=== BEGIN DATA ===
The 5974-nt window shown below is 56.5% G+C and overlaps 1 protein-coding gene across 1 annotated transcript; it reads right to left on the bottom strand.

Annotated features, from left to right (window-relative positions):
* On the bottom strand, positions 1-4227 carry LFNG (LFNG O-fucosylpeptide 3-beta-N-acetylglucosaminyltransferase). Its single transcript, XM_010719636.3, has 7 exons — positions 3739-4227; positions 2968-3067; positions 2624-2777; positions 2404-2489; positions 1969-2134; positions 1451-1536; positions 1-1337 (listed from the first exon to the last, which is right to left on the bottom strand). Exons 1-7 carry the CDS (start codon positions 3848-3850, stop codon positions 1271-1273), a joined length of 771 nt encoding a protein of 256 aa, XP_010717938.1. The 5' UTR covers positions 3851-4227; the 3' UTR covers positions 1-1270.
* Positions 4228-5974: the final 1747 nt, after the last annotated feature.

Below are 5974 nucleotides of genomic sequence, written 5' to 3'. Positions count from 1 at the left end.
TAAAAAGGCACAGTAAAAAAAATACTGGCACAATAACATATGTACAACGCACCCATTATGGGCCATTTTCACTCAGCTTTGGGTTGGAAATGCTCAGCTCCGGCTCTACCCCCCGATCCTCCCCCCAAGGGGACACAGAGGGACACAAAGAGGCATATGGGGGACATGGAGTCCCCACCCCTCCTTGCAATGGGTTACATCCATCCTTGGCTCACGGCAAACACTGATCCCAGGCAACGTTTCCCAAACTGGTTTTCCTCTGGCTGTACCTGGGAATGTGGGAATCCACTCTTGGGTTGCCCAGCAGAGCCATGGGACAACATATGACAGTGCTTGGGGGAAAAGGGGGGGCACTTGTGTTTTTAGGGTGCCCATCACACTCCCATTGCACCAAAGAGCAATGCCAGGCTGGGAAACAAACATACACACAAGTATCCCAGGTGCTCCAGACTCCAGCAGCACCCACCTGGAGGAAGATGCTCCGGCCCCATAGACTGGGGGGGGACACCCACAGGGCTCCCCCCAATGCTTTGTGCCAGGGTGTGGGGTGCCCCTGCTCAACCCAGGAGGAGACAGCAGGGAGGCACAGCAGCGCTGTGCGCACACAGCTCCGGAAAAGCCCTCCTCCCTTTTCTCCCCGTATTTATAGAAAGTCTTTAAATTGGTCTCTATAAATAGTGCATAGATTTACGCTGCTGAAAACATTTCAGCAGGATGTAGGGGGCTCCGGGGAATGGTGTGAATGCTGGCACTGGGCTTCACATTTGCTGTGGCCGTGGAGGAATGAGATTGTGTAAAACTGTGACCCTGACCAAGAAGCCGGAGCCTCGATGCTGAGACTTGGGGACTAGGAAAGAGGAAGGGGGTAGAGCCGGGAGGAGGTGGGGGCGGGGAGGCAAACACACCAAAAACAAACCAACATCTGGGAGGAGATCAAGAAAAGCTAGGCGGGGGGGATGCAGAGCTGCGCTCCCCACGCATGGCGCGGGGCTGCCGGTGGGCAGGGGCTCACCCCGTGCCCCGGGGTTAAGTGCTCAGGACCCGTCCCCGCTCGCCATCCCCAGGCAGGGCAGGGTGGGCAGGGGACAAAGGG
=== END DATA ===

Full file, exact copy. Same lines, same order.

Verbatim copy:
The 5974-nt window shown below is 56.5% G+C and overlaps 1 protein-coding gene across 1 annotated transcript; it reads right to left on the bottom strand.

Annotated features, from left to right (window-relative positions):
* On the bottom strand, positions 1-4227 carry LFNG (LFNG O-fucosylpeptide 3-beta-N-acetylglucosaminyltransferase). Its single transcript, XM_010719636.3, has 7 exons — positions 3739-4227; positions 2968-3067; positions 2624-2777; positions 2404-2489; positions 1969-2134; positions 1451-1536; positions 1-1337 (listed from the first exon to the last, which is right to left on the bottom strand). Exons 1-7 carry the CDS (start codon positions 3848-3850, stop codon positions 1271-1273), a joined length of 771 nt encoding a protein of 256 aa, XP_010717938.1. The 5' UTR covers positions 3851-4227; the 3' UTR covers positions 1-1270.
* Positions 4228-5974: the final 1747 nt, after the last annotated feature.

Below are 5974 nucleotides of genomic sequence, written 5' to 3'. Positions count from 1 at the left end.
TAAAAAGGCACAGTAAAAAAAATACTGGCACAATAACATATGTACAACGCACCCATTATGGGCCATTTTCACTCAGCTTTGGGTTGGAAATGCTCAGCTCCGGCTCTACCCCCCGATCCTCCCCCCAAGGGGACACAGAGGGACACAAAGAGGCATATGGGGGACATGGAGTCCCCACCCCTCCTTGCAATGGGTTACATCCATCCTTGGCTCACGGCAAACACTGATCCCAGGCAACGTTTCCCAAACTGGTTTTCCTCTGGCTGTACCTGGGAATGTGGGAATCCACTCTTGGGTTGCCCAGCAGAGCCATGGGACAACATATGACAGTGCTTGGGGGAAAAGGGGGGGCACTTGTGTTTTTAGGGTGCCCATCACACTCCCATTGCACCAAAGAGCAATGCCAGGCTGGGAAACAAACATACACACAAGTATCCCAGGTGCTCCAGACTCCAGCAGCACCCACCTGGAGGAAGATGCTCCGGCCCCATAGACTGGGGGGGGACACCCACAGGGCTCCCCCCAATGCTTTGTGCCAGGGTGTGGGGTGCCCCTGCTCAACCCAGGAGGAGACAGCAGGGAGGCACAGCAGCGCTGTGCGCACACAGCTCCGGAAAAGCCCTCCTCCCTTTTCTCCCCGTATTTATAGAAAGTCTTTAAATTGGTCTCTATAAATAGTGCATAGATTTACGCTGCTGAAAACATTTCAGCAGGATGTAGGGGGCTCCGGGGAATGGTGTGAATGCTGGCACTGGGCTTCACATTTGCTGTGGCCGTGGAGGAATGAGATTGTGTAAAACTGTGACCCTGACCAAGAAGCCGGAGCCTCGATGCTGAGACTTGGGGACTAGGAAAGAGGAAGGGGGTAGAGCCGGGAGGAGGTGGGGGCGGGGAGGCAAACACACCAAAAACAAACCAACATCTGGGAGGAGATCAAGAAAAGCTAGGCGGGGGGGATGCAGAGCTGCGCTCCCCACGCATGGCGCGGGGCTGCCGGTGGGCAGGGGCTCACCCCGTGCCCCGGGGTTAAGTGCTCAGGACCCGTCCCCGCTCGCCATCCCCAGGCAGGGCAGGGTGGGCAGGGGACAAAGGG